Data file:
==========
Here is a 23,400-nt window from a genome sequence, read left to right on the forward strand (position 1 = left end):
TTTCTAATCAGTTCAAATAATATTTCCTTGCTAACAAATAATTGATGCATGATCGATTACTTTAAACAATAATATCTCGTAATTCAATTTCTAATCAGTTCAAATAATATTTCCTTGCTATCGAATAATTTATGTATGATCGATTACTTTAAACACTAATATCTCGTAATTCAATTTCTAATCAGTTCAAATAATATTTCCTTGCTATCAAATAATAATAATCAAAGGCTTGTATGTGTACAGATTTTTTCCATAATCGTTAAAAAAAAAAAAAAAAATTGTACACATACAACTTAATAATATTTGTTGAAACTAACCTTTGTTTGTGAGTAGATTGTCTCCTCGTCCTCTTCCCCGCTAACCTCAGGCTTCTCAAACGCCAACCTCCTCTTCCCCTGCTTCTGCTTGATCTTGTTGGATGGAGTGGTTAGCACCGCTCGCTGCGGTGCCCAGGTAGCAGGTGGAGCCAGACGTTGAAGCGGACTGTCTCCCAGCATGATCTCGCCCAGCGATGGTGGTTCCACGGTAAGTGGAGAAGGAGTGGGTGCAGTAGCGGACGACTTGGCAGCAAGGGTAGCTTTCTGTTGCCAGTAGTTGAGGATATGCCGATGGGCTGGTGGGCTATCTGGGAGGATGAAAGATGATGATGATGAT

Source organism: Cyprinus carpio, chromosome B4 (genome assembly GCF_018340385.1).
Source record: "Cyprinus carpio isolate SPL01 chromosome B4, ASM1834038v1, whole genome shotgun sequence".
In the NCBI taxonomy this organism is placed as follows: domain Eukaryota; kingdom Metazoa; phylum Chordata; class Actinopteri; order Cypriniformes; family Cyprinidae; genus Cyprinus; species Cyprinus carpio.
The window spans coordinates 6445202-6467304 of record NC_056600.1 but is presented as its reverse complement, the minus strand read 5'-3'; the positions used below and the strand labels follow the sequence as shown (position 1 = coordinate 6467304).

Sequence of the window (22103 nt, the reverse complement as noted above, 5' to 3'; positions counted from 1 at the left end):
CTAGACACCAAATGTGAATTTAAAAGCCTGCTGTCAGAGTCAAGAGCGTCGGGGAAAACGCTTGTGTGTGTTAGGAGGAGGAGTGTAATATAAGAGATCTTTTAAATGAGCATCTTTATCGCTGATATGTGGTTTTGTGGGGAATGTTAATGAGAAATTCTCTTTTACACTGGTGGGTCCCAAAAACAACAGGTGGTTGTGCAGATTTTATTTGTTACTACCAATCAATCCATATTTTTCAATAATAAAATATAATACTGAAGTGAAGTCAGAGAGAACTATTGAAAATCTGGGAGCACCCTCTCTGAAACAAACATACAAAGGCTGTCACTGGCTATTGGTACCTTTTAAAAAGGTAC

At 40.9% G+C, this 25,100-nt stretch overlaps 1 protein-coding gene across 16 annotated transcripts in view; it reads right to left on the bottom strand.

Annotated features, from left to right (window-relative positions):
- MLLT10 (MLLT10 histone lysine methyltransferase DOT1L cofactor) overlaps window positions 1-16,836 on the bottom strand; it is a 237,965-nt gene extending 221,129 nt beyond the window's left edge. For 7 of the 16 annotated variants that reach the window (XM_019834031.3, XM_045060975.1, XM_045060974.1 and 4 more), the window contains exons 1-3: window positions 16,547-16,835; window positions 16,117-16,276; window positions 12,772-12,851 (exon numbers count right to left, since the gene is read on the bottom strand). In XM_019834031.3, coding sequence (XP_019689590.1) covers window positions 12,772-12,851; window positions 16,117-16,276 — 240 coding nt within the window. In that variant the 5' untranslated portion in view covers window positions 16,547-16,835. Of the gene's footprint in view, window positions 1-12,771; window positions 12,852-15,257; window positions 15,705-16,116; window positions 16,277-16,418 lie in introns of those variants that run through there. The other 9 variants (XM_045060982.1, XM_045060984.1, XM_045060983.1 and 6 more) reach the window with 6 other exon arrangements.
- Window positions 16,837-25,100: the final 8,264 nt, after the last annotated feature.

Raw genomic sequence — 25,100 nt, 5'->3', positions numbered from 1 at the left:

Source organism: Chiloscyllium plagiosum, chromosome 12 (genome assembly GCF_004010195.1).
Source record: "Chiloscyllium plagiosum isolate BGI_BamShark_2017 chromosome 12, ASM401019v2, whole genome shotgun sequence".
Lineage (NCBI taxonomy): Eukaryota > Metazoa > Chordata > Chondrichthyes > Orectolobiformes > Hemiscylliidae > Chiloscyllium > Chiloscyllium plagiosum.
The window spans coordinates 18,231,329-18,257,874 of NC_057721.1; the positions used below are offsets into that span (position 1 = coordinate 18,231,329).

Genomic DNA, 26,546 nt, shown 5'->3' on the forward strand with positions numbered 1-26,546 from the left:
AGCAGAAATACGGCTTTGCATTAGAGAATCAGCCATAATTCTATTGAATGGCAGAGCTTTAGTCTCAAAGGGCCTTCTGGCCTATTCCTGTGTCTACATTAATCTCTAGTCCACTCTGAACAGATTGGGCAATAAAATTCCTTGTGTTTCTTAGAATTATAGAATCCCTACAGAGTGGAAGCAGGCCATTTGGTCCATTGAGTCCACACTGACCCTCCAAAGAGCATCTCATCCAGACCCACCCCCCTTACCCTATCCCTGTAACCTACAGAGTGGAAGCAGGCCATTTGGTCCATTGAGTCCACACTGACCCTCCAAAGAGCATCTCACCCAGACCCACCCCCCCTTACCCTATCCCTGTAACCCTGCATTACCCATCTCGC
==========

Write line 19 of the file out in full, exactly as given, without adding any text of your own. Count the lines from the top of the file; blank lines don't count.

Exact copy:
AGCAGAAATACGGCTTTGCATTAGAGAATCAGCCATAATTCTATTGAATGGCAGAGCTTTAGTCTCAAAGGGCCTTCTGGCCTATTCCTGTGTCTACATTAATCTCTAGTCCACTCTGAACAGATTGGGCAATAAAATTCCTTGTGTTTCTTAGAATTATAGAATCCCTACAGAGTGGAAGCAGGCCATTTGGTCCATTGAGTCCACACTGACCCTCCAAAGAGCATCTCATCCAGACCCACCCCCCTTACCCTATCCCTGTAACCTACAGAGTGGAAGCAGGCCATTTGGTCCATTGAGTCCACACTGACCCTCCAAAGAGCATCTCACCCAGACCCACCCCCCCTTACCCTATCCCTGTAACCCTGCATTACCCATCTCGC